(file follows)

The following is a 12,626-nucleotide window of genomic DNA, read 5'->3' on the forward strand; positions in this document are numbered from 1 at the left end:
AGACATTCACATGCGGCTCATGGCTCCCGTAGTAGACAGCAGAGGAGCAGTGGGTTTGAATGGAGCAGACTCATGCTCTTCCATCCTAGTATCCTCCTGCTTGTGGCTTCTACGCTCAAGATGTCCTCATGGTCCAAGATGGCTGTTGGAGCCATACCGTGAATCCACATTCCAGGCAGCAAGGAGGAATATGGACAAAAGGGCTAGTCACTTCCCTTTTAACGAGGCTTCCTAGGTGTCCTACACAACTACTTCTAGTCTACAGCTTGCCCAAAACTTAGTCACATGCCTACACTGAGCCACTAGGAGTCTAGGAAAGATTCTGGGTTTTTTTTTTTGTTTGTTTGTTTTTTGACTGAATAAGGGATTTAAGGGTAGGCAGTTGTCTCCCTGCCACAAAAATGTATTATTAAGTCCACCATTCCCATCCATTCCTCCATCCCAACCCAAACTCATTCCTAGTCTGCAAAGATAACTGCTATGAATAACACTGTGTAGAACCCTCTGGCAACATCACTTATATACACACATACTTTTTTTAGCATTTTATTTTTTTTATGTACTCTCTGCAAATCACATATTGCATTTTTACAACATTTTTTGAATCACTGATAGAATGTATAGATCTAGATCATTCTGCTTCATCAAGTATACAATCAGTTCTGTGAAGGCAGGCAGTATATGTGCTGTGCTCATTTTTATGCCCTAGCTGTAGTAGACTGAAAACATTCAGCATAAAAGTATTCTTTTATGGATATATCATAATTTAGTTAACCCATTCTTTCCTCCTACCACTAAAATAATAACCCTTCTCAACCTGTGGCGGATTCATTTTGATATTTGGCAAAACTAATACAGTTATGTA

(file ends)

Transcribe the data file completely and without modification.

The following is a 12,626-nucleotide window of genomic DNA, read 5'->3' on the forward strand; positions in this document are numbered from 1 at the left end:
AGACATTCACATGCGGCTCATGGCTCCCGTAGTAGACAGCAGAGGAGCAGTGGGTTTGAATGGAGCAGACTCATGCTCTTCCATCCTAGTATCCTCCTGCTTGTGGCTTCTACGCTCAAGATGTCCTCATGGTCCAAGATGGCTGTTGGAGCCATACCGTGAATCCACATTCCAGGCAGCAAGGAGGAATATGGACAAAAGGGCTAGTCACTTCCCTTTTAACGAGGCTTCCTAGGTGTCCTACACAACTACTTCTAGTCTACAGCTTGCCCAAAACTTAGTCACATGCCTACACTGAGCCACTAGGAGTCTAGGAAAGATTCTGGGTTTTTTTTTTTGTTTGTTTGTTTTTTGACTGAATAAGGGATTTAAGGGTAGGCAGTTGTCTCCCTGCCACAAAAATGTATTATTAAGTCCACCATTCCCATCCATTCCTCCATCCCAACCCAAACTCATTCCTAGTCTGCAAAGATAACTGCTATGAATAACACTGTGTAGAACCCTCTGGCAACATCACTTATATACACACATACTTTTTTTAGCATTTTATTTTTTTTATGTACTCTCTGCAAATCACATATTGCATTTTTACAACATTTTTTGAATCACTGATAGAATGTATAGATCTAGATCATTCTGCTTCATCAAGTATACAATCAGTTCTGTGAAGGCAGGCAGTATATGTGCTGTGCTCATTTTTATGCCCTAGCTGTAGTAGACTGAAAACATTCAGCATAAAAGTATTCTTTTATGGATATATCATAATTTAGTTAACCCATTCTTTCCTCCTACCACTAAAATAATAACCCTTCTCAACCTGTGGCGGATTCATTTTGATATTTGGCAAAACTAATACAGTTATGTA